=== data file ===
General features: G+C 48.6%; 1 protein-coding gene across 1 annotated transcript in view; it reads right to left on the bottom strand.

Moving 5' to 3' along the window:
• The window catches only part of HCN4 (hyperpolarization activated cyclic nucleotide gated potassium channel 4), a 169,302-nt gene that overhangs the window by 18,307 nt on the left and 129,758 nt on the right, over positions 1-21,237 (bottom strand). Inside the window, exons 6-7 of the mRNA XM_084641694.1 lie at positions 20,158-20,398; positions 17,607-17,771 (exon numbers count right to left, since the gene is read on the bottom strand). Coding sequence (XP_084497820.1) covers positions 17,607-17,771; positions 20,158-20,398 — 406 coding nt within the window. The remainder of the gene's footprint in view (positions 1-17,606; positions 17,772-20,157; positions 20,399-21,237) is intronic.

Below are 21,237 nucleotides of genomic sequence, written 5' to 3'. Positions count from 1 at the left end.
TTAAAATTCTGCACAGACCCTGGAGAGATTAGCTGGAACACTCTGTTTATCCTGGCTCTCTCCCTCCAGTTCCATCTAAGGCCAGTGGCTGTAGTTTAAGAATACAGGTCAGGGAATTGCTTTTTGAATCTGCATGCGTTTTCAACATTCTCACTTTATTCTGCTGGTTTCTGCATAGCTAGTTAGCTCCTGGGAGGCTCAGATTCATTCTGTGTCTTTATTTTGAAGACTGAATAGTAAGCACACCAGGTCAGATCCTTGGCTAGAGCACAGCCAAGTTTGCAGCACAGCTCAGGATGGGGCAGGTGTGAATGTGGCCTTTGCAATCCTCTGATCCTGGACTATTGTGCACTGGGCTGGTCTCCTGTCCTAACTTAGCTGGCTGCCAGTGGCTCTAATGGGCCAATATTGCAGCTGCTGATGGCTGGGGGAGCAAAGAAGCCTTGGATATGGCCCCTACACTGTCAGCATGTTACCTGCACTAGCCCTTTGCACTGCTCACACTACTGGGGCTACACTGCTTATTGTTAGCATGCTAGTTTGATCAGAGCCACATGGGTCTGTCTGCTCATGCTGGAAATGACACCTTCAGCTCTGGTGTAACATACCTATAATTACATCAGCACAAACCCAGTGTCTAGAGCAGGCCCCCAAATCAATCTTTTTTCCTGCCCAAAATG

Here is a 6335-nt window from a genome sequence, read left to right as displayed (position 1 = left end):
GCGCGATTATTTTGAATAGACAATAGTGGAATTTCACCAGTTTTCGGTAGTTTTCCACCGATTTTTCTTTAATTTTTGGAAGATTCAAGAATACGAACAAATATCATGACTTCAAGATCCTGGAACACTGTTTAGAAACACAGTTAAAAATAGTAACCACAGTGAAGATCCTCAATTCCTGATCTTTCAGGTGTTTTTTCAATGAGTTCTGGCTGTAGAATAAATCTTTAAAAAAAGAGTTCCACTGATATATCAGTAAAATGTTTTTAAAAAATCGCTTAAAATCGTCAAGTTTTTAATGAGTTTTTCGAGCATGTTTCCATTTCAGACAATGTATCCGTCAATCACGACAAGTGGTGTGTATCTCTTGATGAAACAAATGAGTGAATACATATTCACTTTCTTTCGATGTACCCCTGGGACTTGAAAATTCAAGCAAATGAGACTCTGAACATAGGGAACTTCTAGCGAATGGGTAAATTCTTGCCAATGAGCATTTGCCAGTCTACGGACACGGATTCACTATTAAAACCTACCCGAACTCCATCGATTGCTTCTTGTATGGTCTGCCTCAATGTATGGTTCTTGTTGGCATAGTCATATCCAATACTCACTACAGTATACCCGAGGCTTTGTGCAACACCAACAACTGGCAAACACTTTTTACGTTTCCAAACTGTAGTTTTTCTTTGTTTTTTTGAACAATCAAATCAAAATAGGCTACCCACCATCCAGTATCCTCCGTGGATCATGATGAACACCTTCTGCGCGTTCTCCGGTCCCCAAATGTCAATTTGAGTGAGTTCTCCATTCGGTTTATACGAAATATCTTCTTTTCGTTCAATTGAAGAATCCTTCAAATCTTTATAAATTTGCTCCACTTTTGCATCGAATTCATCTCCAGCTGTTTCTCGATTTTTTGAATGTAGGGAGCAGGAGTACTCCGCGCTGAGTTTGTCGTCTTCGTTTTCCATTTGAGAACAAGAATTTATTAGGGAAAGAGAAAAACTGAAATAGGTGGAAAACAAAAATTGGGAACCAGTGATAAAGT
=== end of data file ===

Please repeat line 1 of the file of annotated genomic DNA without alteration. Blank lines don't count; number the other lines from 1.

General features: G+C 48.6%; 1 protein-coding gene across 1 annotated transcript in view; it reads right to left on the bottom strand.